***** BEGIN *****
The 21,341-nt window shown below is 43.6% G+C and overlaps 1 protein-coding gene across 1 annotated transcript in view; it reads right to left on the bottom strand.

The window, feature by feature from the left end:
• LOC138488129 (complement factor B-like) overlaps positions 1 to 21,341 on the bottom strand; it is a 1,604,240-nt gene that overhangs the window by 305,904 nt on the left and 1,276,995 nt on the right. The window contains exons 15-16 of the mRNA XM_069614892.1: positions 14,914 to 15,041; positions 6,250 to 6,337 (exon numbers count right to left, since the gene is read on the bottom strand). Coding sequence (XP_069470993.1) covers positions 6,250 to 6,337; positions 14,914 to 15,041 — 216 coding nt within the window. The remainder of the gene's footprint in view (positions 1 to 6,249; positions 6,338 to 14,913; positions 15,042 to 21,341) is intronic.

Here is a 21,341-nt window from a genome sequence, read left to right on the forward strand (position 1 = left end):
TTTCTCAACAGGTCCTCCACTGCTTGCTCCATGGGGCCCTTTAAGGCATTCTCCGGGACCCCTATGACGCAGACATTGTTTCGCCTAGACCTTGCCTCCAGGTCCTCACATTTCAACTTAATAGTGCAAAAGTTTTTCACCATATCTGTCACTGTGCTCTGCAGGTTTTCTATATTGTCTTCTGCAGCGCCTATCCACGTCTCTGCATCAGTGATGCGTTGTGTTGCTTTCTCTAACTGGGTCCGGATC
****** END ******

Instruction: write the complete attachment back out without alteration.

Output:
The 21,341-nt window shown below is 43.6% G+C and overlaps 1 protein-coding gene across 1 annotated transcript in view; it reads right to left on the bottom strand.

The window, feature by feature from the left end:
• LOC138488129 (complement factor B-like) overlaps positions 1 to 21,341 on the bottom strand; it is a 1,604,240-nt gene that overhangs the window by 305,904 nt on the left and 1,276,995 nt on the right. The window contains exons 15-16 of the mRNA XM_069614892.1: positions 14,914 to 15,041; positions 6,250 to 6,337 (exon numbers count right to left, since the gene is read on the bottom strand). Coding sequence (XP_069470993.1) covers positions 6,250 to 6,337; positions 14,914 to 15,041 — 216 coding nt within the window. The remainder of the gene's footprint in view (positions 1 to 6,249; positions 6,338 to 14,913; positions 15,042 to 21,341) is intronic.

Here is a 21,341-nt window from a genome sequence, read left to right on the forward strand (position 1 = left end):
TTTCTCAACAGGTCCTCCACTGCTTGCTCCATGGGGCCCTTTAAGGCATTCTCCGGGACCCCTATGACGCAGACATTGTTTCGCCTAGACCTTGCCTCCAGGTCCTCACATTTCAACTTAATAGTGCAAAAGTTTTTCACCATATCTGTCACTGTGCTCTGCAGGTTTTCTATATTGTCTTCTGCAGCGCCTATCCACGTCTCTGCATCAGTGATGCGTTGTGTTGCTTTCTCTAACTGGGTCCGGATC